The pressure tank, should be large enough that the well pump will run at minimum, 60 seconds to restore the drawdown pressure from 40 to 60 psi. This could be tested by turning on a faucet until the pump turns on, then close the faucet and time how long before the pump shuts off. If less than 60 seconds, that will indicate the pressure tank is too small. Some pump experts prefer a larger tank, so the pump will operate at minimum 120 seconds. Longer minimum pump operation will extend pump life whereas short, frequent pump cycles will overheat a pump and reduce its lifespan.
 
Last edited:

Valveman

Cary Austin
Staff member
Messages
13,243
Reaction score
920
Points
113
Location
Lubbock, Texas
Website
cyclestopvalves.com
A 44 gallon size pressure tank will hold 10 gallons with a 40/60 switch setting. Is the pump still cycling on/off between 40 and 60 over and over while using water and experiencing low pressure at the faucets?

 

Hilliker

New Member
Messages
8
Reaction score
1
Points
3
Location
Michigan
A 44 gallon size pressure tank will hold 10 gallons with a 40/60 switch setting. Is the pump still cycling on/off between 40 and 60 over and over while using water and experiencing low pressure at the faucets?

Yes. That is exactly what it is doing. I think its referred to as short cycling. It only takes 33 seconds for the pump to pressurize from 40 to 60. I understand this is very bad for the pump.

Background info:
In May 2019 the existing 20gal tank failed because the inlet rusted over time. I replaced with the exact size tank and have had no issues with pressure or short cycling. There was a sudden change this week that I am trying to diagnose. I turned the water softener to bypass to eliminate that. I have a whole house filter that was just changed last month.
 

Hilliker

New Member
Messages
8
Reaction score
1
Points
3
Location
Michigan
Also I realize now that the title of my post is exactly the expected behavior for a bladder tank, so I can post my original issue to a new thread if that would be more appropriate. I want to keep the moderators happy :D
 

Valveman

Cary Austin
Staff member
Messages
13,243
Reaction score
920
Points
113
Location
Lubbock, Texas
Website
cyclestopvalves.com
A 20 gallon tank only holds 5 gallons of water. So, 33 seconds to fill with a 10 GPM pump sounds right. Can you get 5 gallons out as the pressure drops from 60 to 40? If so your tank is good.
 

Hilliker

New Member
Messages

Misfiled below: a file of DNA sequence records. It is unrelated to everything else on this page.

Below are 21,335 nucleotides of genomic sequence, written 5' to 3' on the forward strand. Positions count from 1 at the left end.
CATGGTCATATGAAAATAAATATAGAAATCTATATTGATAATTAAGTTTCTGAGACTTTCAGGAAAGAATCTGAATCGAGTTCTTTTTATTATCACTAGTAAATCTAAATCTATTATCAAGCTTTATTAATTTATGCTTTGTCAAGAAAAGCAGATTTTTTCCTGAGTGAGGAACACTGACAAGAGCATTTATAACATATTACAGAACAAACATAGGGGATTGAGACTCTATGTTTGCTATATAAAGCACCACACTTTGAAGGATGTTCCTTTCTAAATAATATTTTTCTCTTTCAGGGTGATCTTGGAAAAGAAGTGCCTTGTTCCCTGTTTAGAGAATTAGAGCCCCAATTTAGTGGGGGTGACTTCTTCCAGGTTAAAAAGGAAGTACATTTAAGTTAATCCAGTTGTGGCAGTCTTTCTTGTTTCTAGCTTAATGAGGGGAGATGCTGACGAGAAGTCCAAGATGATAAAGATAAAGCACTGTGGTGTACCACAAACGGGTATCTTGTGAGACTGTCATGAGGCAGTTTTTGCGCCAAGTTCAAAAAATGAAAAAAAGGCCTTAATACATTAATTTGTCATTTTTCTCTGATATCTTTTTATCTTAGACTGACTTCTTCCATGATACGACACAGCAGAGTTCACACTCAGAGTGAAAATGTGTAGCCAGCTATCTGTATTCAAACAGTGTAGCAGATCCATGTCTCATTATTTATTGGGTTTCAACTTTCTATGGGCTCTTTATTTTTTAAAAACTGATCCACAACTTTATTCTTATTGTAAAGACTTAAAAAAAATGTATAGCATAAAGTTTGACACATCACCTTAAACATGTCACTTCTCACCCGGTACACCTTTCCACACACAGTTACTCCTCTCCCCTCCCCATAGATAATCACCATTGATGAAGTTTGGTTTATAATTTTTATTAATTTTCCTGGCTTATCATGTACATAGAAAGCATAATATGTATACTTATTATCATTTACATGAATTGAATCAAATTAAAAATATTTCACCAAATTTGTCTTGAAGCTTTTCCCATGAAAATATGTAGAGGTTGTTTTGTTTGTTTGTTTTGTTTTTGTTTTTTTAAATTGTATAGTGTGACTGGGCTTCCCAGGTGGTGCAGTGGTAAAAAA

8
Reaction score
1
Points
3
Location
Michigan
A 20 gallon tank only holds 5 gallons of water. So, 33 seconds to fill with a 10 GPM pump sounds right. Can you get 5 gallons out as the pressure drops from 60 to 40? If so your tank is good.

I believe so, but I will test and confirm.

If the tank is in fact good, what should I be looking at to account for the sudden change in pressure at the fixtures? There are no apparent leaks. With all faucets/fixtures off, the pressure at the tank is maintained at 60.
 

Valveman

Cary Austin
Staff member
Messages
13,243
Reaction score
920
Points
113
Location
Lubbock, Texas
Website
cyclestopvalves.com
Rapid cycling because of a bad tank can make the pressure a little worse. But it is still cycling between 40 and 60, the pressure is the same. You may have a restriction like a clogged filter or stuck check valve as well as a bad tank. If the tank bladder is bad already, it was probably going up and down too much from the pump cycling.
 

Hilliker

New Member
Messages
8
Reaction score
1
Points
3
Location
Michigan
The tank was less than a year old but with a 5yr manufacturer warranty, so menards would replace it with a new one. I'm back in business with great water pressure, and little expense. Thank you all so much for taking the time to reply and provide great information and assistance. In these crazy times money is tight, so I'm having to do a lot of things myself, but I would have been stuck without you and this forum. I am very grateful and thankful. Cheers to you, my water supply is fixed and my woman is happy. Life is good :D
 

Valveman

Cary Austin
Staff member
Messages
13,243
Reaction score
920
Points
113
Location
Lubbock, Texas
Website
cyclestopvalves.com
The tank was less than a year old but with a 5yr manufacturer warranty, so menards would replace it with a new one. I'm back in business with great water pressure, and little expense. Thank you all so much for taking the time to reply and provide great information and assistance. In these crazy times money is tight, so I'm having to do a lot of things myself, but I would have been stuck without you and this forum. I am very grateful and thankful. Cheers to you, my water supply is fixed and my woman is happy. Life is good :D

Yeah well if the tank bladder was already bad you are probably cycling the pump too much and it will happen again. A bad tank or pressure switch is just the first clue you are cycling the pump too much and you will also soon need a new pump.
 

Hilliker

New Member
Messages
8
Reaction score
1
Points
3
Location
Michigan
So, installing a cycle stop valve, to extend whatever pump life I have left , would be worthwhile?
 
Top
Hey, wait a minute.

This is awkward, but...

It looks like you're using an ad blocker. We get it, but (1) terrylove.com can't live without ads, and (2) ad blockers can cause issues with videos and comments. If you'd like to support the site, please allow ads.

If any particular ad is your REASON for blocking ads, please let us know. We might be able to do something about it. Thanks.
I've Disabled AdBlock    No Thanks